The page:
Many examples of mutualism are known, and they provide some of the most charming details in natural history.
The photograph opposite shows an ant feeding on the caterpillar of the lycaenid butterfly. The ant is not eating the caterpillar; it is drinking 'honeydew' from a special organ, the sole purpose of which seems to be to provide food for ants.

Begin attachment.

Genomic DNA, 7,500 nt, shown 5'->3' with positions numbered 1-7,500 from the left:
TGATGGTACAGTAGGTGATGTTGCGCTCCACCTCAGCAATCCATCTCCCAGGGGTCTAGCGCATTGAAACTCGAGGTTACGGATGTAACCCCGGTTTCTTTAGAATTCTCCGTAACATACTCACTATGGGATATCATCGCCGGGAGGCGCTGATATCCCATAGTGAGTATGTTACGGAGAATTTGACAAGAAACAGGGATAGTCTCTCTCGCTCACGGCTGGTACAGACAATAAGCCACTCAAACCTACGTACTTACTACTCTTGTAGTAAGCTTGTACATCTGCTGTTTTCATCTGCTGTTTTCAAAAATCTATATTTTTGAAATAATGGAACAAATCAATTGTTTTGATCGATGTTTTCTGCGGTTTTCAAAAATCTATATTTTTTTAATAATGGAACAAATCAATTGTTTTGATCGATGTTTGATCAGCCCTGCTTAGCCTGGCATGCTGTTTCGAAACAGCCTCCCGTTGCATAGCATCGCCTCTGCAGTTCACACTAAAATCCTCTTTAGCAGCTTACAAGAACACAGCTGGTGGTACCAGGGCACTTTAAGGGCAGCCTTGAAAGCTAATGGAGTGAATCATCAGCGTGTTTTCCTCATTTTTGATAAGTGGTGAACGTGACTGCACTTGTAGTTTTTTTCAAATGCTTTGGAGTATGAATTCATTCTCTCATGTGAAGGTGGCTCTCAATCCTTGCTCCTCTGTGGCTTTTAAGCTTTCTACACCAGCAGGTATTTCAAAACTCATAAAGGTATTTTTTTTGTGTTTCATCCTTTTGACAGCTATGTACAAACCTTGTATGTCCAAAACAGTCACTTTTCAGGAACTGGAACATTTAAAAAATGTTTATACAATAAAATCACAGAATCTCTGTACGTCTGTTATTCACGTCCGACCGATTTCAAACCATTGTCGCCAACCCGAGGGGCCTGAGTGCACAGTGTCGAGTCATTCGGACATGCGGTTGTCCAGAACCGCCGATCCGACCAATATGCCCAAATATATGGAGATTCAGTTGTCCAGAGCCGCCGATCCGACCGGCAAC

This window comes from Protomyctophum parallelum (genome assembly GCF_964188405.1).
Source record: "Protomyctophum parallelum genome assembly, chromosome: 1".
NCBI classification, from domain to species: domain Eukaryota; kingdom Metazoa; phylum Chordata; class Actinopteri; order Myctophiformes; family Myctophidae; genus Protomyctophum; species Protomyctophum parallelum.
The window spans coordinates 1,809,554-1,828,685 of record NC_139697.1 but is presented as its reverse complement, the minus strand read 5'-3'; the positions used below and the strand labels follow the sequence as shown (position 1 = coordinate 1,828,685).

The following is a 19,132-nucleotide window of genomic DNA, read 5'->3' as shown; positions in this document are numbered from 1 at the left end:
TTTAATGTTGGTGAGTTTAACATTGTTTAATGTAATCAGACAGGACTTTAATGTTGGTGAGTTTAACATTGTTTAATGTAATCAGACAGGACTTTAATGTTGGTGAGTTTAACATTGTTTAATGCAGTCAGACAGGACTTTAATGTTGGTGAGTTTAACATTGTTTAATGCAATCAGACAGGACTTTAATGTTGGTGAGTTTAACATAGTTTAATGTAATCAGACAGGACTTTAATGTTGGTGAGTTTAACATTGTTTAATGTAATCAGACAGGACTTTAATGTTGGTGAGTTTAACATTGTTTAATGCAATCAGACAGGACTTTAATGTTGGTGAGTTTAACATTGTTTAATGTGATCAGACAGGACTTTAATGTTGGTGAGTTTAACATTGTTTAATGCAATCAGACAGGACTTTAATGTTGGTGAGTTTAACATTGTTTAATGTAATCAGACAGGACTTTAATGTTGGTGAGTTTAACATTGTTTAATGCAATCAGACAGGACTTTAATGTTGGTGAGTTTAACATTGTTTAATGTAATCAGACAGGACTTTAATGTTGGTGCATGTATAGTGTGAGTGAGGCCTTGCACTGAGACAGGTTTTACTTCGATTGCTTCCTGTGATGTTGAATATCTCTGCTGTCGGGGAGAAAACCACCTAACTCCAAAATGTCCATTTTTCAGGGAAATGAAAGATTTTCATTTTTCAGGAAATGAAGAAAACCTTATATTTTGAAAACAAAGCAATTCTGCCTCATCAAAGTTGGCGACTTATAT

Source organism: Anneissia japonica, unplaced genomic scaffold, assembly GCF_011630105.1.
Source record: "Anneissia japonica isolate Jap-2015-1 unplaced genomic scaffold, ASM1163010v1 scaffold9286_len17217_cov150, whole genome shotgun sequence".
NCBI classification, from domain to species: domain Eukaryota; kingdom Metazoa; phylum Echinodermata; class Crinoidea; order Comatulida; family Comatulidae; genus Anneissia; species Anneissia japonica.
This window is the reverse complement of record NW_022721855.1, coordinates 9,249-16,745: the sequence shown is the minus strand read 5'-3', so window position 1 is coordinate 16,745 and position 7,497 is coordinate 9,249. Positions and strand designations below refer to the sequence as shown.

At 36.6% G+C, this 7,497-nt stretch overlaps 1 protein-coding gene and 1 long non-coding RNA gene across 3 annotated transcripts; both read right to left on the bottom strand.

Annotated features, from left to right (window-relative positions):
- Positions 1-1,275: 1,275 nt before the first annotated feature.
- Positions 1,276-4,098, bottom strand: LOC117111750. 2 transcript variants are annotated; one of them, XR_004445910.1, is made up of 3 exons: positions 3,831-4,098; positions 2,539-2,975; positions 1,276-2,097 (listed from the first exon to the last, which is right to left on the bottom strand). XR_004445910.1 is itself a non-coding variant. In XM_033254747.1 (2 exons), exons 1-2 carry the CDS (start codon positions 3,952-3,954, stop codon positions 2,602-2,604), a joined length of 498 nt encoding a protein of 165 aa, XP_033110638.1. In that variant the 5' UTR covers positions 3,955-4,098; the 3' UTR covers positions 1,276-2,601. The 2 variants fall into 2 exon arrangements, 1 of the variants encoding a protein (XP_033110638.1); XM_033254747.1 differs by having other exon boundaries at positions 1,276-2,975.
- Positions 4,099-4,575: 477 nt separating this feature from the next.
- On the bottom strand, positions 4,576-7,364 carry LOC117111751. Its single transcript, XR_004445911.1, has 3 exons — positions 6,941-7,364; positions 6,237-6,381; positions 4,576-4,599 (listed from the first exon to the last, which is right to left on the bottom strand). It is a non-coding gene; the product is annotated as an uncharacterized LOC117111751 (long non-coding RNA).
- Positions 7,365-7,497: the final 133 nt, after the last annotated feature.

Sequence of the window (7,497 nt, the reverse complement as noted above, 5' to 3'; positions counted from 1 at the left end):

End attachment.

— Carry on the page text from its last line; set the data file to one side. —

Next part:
Why do the caterpillars feed the ants?
Pierce and Mead suggest that the caterpillars feed ants in return for protection from parasites.
The caterpillars are parasitized by Braconid wasps and Tachinid flies. Alone, they are almost defenceless against these lethal parasites; but a tending ant will fight off a parasite from its caterpillar. The ants and caterpillars seem to be closely adapted to each other; the ants gain food, and the caterpillars gain protection. They form a kind of interspecific coadaptation.